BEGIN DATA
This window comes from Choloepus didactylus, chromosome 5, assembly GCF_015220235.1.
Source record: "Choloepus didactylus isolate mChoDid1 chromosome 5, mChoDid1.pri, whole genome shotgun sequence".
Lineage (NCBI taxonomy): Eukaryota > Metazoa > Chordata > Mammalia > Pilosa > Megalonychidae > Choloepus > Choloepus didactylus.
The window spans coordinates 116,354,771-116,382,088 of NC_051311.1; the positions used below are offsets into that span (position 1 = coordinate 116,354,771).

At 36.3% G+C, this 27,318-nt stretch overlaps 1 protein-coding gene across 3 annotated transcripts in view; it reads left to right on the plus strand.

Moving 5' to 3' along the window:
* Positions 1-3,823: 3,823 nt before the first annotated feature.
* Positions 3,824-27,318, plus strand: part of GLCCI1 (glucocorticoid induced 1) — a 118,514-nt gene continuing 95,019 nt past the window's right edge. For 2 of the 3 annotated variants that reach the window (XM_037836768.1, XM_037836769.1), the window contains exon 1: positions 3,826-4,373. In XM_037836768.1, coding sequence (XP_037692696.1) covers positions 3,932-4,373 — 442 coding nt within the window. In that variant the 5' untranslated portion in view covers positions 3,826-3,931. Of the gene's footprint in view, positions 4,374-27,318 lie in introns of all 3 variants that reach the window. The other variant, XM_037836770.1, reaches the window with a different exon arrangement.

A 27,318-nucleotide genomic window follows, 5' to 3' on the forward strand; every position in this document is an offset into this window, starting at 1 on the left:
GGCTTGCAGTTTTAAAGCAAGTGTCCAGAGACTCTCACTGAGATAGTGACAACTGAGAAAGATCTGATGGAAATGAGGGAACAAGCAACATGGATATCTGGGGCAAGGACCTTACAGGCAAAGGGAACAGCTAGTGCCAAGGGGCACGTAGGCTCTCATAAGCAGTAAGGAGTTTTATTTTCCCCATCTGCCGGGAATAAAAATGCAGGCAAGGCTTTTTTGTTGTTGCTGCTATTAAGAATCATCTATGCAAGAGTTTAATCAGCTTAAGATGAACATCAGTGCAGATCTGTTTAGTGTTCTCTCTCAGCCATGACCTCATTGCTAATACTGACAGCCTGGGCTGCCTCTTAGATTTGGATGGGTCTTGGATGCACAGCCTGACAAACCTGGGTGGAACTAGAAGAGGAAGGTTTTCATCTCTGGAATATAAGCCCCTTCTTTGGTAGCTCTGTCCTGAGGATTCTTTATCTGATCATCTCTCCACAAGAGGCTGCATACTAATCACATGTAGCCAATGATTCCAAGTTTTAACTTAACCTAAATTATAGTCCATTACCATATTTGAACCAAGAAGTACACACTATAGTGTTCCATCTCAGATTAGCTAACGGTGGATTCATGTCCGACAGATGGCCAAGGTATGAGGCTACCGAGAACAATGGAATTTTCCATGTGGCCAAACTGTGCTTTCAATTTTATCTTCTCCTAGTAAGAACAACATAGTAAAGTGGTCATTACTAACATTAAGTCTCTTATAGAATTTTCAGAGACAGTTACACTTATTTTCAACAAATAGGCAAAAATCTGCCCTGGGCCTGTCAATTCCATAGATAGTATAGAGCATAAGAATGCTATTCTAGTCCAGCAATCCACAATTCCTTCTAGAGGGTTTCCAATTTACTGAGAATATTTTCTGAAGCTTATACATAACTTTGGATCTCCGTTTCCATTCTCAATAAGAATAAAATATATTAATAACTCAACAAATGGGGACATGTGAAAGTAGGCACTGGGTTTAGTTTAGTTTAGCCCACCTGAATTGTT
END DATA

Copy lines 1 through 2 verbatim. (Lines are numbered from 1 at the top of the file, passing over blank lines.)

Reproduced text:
This window comes from Choloepus didactylus, chromosome 5, assembly GCF_015220235.1.
Source record: "Choloepus didactylus isolate mChoDid1 chromosome 5, mChoDid1.pri, whole genome shotgun sequence".